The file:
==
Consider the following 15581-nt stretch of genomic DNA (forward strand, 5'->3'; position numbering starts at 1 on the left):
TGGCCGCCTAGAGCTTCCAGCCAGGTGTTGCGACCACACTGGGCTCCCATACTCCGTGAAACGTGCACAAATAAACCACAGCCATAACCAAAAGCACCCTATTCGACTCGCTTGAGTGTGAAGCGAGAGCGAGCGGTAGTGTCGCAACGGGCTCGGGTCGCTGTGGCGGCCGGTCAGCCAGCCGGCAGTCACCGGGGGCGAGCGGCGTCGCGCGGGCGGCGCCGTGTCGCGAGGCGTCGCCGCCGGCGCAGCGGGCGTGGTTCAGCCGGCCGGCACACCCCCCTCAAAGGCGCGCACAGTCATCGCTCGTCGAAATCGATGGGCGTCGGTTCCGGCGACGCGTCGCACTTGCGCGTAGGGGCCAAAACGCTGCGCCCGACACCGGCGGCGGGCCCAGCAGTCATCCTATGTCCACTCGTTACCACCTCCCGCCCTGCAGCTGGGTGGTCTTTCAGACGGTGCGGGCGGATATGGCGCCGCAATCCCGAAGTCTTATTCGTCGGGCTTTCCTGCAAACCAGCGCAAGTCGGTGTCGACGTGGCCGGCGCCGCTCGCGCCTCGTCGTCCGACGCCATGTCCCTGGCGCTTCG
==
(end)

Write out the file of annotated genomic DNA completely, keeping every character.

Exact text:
Consider the following 15581-nt stretch of genomic DNA (forward strand, 5'->3'; position numbering starts at 1 on the left):
TGGCCGCCTAGAGCTTCCAGCCAGGTGTTGCGACCACACTGGGCTCCCATACTCCGTGAAACGTGCACAAATAAACCACAGCCATAACCAAAAGCACCCTATTCGACTCGCTTGAGTGTGAAGCGAGAGCGAGCGGTAGTGTCGCAACGGGCTCGGGTCGCTGTGGCGGCCGGTCAGCCAGCCGGCAGTCACCGGGGGCGAGCGGCGTCGCGCGGGCGGCGCCGTGTCGCGAGGCGTCGCCGCCGGCGCAGCGGGCGTGGTTCAGCCGGCCGGCACACCCCCCTCAAAGGCGCGCACAGTCATCGCTCGTCGAAATCGATGGGCGTCGGTTCCGGCGACGCGTCGCACTTGCGCGTAGGGGCCAAAACGCTGCGCCCGACACCGGCGGCGGGCCCAGCAGTCATCCTATGTCCACTCGTTACCACCTCCCGCCCTGCAGCTGGGTGGTCTTTCAGACGGTGCGGGCGGATATGGCGCCGCAATCCCGAAGTCTTATTCGTCGGGCTTTCCTGCAAACCAGCGCAAGTCGGTGTCGACGTGGCCGGCGCCGCTCGCGCCTCGTCGTCCGACGCCATGTCCCTGGCGCTTCG